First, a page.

Parliament Partners plans on modernizing the rooms, with card key entry, tiled floors and in-room safes. Despite this, the room rates will increase only marginally, from $52 to $59 per night.

Workers hurry to finish landscaping prior to the Parliament House’s “Blow Out ’99” New Year’s Eve bash

Granatstein also points to non-physical changes at the PH that have improved the atmosphere. When interviewed by Watermark several months ago, Granatstein said that alfresco cruising— known locally as “Balcony Bingo”— would no longer be allowed in the hallways of the motor lodge.

Security was stationed strategically throughout the complex, and those on the balconies were required to have a room key or to be accompanied by a paying guest.

However, recent reports have indicated that the balcony cruising that has so identified the PH for the last decade persists. Granatstein said that it was never the intention of the Parliament Partners to “cramp peoples’ style.”

“The cruising is part of the scene, and we wouldn’t want to eliminate that. We simply wanted to get the hustlers out of the property, and we’ve successfully done that. Once we saw that those people weren’t coming any more, we relaxed the guards and the balcony cruising. There is a long list of people who are permanently banned from the premises. We don’t like that, but it was necessary in this case,” Granatstein said. The result has been a less dangerous atmosphere.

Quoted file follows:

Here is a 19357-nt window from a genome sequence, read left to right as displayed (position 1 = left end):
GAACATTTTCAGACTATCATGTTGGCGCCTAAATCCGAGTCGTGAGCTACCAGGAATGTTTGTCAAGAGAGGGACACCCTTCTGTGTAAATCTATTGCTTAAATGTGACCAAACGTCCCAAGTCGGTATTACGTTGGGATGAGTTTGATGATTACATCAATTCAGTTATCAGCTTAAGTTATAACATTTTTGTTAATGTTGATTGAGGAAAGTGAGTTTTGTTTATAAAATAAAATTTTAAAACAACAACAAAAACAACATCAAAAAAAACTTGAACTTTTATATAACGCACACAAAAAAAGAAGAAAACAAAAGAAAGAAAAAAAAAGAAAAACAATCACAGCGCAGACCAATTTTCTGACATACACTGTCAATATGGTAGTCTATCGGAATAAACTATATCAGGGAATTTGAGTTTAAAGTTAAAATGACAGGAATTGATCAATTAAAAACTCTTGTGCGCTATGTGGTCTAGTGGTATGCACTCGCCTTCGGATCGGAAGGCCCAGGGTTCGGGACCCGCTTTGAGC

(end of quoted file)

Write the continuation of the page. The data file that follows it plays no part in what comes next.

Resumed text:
“We haven’t had a single criminal incident there since we started our renovations. And it is my belief that people will see our beautiful courtyard and pool area and lakeside area and come down off the balconies and talk to one another, instead of just looking at one another,” Granatstein said.

Also moving along more quickly than expected are the plans to convert the Carolina Moon trailer park into a timeshare community, called The Gardens. Granatstein reports that more than 50 percent of the trailers have been bought out, which is ahead of schedule. Because of zoning limitations by the city, a retail strip planned for the area now occupied by the Carolina Moon Motel is now being grouped together with the development of the Gardens.

Parliament Partners’ Don Granatstein: “Eventually, I believe that it will all be one glorious resort.”

“We hope to break ground on The Gardens in June, but certainly by October,” Granatstein said. October is the date given to all residents of the trailer park as the date by which they must be out. While many have been receptive to selling their trailers (Parliament Partners owns the land itself), others have been predictably resistant.

“Naturally, not everyone is embracing the concept, but we have been working with them and offering them between $500 and $3000 per structure, which we feel is very fair. I believe that we will come to an agreement with everyone,” he said.

It has been quite a bit more difficult to come to an agreement with the owners of the land and building which hold the Full Moon Saloon. Helen Bean, who owns the land and structure, is asking far above market value for the land, according to Granatstein.

“I do think that eventually it will happen,” Granatstein said. “I’m a natural optimist. But it will take some time. Eventually, I believe that it will all be one glorious resort and a real service to the (Orlando gay) community. That is our vision,” he said.